I’ve been in touch with a landowner past retirement age who owns a piece of land with several houses in a high-income area. The landowner does short term rentals but is tired of managing it. She can’t afford to continue to meet all the expenses alone. The landowner has been interested in finding others to buy in, but hasn’t approached them with a solid offer. This page is my response to the landowner’s frustration (in the quote below) about trying to interest potential community members in staying on as long term renters.
My idea of nice next gens here—maybe with kids who are plugged in locally, learn the ropes, take on some of the stress instead of me, and then earn to be the heirs—is like banging head against concrete wall. … I have hinted to hundreds of people who pass thru here about this general idea, and no one picked up that ball and ran with it.
Here’s my response to the quote above:
It seems a lot of landholders have a similar hope that if they just could find the right renters, there could be a feeling of family, a respite from the self-serving norms. Some renters have a similar hope that their devotion, going the extra mile, will pay off with them being treated like family. This approach usually leads to disillusionment, because eventually there will be some kind of conflict. Even a small conflict, such as a request to let a friend in need stay for a while in their same space, brings up the hidden assumptions. Often this results in a feeling of betrayal on both sides. The renter thinks they’re not using extra space, so it’s a fair request. The landlord thinks, obviously an extra person means extra utilities, so of course they should pay extra.
What I’ve seen happen in intentional communities, including the one I lived at, is lots of good intentions but not much reckoning with the shadow side of human nature. The realists are the ones who make a contract because they acknowledge more the shadow side. Many idealists think we don’t need to make an agreement or contract, because we feel we are more generous than most. We are sure our good intentions will enable us to navigate any issues that come up. This idealism can be problematic for both the landowner and the community seeker. Both may have a nebulous idea of good will and care, but the lack of a detailed written signed agreement is a risk. It means both sides almost always have assumptions that are likely unfounded and that the other party has no requirement to uphold.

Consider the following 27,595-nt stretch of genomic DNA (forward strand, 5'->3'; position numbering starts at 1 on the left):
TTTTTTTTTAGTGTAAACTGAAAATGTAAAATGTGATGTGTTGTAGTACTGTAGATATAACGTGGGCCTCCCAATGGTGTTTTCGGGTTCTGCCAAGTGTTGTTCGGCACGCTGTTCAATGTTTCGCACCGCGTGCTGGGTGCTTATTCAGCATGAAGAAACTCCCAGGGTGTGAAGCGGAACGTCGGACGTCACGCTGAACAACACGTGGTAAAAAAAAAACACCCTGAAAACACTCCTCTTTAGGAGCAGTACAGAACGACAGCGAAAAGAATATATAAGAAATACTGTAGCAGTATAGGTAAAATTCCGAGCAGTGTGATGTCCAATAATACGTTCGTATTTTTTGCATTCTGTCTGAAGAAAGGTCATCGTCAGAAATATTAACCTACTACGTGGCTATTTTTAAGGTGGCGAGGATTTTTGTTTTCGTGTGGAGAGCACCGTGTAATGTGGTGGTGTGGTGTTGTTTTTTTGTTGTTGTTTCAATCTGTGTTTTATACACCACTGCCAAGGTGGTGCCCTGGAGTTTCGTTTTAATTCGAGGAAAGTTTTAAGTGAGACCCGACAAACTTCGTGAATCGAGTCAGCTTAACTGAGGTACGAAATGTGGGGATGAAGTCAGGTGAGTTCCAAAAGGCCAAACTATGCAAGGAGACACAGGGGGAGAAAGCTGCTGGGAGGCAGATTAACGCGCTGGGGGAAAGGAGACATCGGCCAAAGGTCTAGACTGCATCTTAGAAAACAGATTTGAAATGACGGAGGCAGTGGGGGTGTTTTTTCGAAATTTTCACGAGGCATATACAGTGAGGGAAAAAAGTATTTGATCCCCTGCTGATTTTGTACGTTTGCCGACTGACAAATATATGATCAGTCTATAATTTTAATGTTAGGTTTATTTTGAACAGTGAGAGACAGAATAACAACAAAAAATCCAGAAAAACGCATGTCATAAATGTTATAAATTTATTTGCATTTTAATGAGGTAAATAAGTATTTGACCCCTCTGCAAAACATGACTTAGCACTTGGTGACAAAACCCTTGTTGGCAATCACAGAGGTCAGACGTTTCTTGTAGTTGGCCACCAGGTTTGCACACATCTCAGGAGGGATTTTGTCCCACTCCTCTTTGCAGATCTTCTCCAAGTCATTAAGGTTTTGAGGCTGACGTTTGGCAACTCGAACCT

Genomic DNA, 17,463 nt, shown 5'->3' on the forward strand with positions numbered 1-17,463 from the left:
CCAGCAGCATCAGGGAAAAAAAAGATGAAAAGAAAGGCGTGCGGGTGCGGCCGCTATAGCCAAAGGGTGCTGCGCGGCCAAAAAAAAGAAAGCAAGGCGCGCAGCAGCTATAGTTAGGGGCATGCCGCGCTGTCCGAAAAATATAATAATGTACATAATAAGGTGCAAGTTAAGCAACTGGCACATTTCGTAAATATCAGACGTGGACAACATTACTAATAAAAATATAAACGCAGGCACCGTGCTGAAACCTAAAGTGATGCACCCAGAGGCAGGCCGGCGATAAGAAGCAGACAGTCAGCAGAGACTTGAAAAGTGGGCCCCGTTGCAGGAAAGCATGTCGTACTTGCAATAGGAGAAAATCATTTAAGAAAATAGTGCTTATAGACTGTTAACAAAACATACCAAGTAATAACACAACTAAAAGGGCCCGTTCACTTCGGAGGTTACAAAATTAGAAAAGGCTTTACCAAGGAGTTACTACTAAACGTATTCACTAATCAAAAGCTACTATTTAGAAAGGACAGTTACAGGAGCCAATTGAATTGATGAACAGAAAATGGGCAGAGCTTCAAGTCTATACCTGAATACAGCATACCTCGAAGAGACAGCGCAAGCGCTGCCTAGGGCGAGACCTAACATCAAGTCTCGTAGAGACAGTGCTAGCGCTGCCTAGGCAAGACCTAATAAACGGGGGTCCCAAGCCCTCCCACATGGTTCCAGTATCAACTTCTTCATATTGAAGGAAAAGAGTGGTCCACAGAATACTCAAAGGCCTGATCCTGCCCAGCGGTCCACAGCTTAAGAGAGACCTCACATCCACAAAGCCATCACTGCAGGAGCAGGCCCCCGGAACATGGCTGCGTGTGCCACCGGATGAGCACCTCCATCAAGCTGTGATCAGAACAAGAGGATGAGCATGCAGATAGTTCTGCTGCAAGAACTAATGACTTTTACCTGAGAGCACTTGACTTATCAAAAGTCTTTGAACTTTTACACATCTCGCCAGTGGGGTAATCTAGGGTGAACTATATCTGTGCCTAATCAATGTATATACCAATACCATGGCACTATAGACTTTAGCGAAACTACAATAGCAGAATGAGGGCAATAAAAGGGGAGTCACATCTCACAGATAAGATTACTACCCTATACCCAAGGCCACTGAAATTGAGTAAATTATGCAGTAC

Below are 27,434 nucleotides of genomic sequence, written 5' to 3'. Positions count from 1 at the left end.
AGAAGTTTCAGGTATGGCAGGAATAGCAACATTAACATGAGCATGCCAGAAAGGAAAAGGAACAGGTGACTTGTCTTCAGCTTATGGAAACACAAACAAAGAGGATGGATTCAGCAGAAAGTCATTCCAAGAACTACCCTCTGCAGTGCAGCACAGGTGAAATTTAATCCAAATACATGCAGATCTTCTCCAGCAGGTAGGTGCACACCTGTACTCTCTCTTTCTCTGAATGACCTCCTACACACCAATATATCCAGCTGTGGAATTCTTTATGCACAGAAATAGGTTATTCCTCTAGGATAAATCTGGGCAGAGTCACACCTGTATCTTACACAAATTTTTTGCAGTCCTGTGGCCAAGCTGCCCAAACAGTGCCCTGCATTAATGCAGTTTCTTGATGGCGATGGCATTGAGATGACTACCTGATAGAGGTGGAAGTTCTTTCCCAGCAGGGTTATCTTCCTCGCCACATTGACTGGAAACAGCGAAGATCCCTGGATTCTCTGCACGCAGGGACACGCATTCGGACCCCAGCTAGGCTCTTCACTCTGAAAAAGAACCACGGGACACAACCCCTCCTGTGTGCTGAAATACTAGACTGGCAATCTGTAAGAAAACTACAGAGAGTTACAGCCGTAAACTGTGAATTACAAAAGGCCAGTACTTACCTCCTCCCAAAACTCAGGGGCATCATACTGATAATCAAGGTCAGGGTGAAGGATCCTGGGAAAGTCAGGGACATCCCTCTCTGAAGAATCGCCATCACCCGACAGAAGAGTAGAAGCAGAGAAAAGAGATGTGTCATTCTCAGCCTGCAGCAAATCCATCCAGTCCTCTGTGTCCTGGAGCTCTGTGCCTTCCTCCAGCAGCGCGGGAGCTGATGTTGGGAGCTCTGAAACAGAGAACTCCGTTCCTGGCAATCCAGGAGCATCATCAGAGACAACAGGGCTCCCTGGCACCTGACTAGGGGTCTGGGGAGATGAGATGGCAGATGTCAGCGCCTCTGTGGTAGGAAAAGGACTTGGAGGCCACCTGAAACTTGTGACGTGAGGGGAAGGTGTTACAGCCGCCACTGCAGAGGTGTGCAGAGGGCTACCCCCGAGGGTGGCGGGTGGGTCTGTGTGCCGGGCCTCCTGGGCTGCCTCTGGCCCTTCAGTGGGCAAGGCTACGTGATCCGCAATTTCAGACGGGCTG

Your intentions are great, and you are sure you would never make someone leave unfairly. The renter can’t be sure of that. If you want buy-in of others who can help you with the financial burden long term, you need a plan that gives contributors a legal right to some share of the physical property or option to sell their financial share. They also need to know they’ll have a say in decisions about joint property. Otherwise, it’s a landlord/tenant agreement, not an intentional community. Most potential contributors recognize that without a contract, it would not be wise to devote themselves to improving the property and investing heavily to establish a financially solvent situation. So if you’re suggesting the idea that they take on some of your stresses, without offering to set up a contract to share the benefits, they see you’d be in a position to take advantage of them.
Psychological Research on Bias
Both sides lack awareness of how they fall into typical self-serving biases.
- Contribution estimates: Both sides, landowners and renters (or slow-buyers in rent-to-own), as humans tend to do, are likely to overestimate their own contribution and underestimate the contribution of others. Both sides thinks their contributions are fair, and probably consider themselves generous compared to what should be expected. They end up feeling undervalued.
- Attribution bias: Both sides, when something unexpected comes up, are likely to see their own less-than-exemplary behavior as an understandable reaction to a difficult circumstance, while others’ less-than-exemplary behavior is seen as evidence of consistent traits (i.e., how they typically are).
Many people who have few resources are looking for ideally some kind of a rent-to-own arrangement, sometimes with sweat equity as all or part of the rent. They will accept simple small spaces and/or shared accommodations. They are looking for an assurance that if they work long and consistently, they will eventually get to share in the property long term and enjoy the fruits of their labors. However, with no contract, whenever there’s conflict with the owner, they don’t feel like they can be honest or critical. If they openly disagree with a decision, they can be dismissed easily by the landowner. Then it seems the landowner took advantage of all their work. I’ve seen workers put in months of sweat equity then get nothing out of it, except a lesson learned the hard way, which means they probably won’t try “community” again. There’s a power imbalance. The renters can be challenged, but the leader’s blind spots or bias can’t be corrected. The whole community is hindered by this. It creates an us-against-them dynamic that’s hidden under a grudging compliance, like workers have with bosses.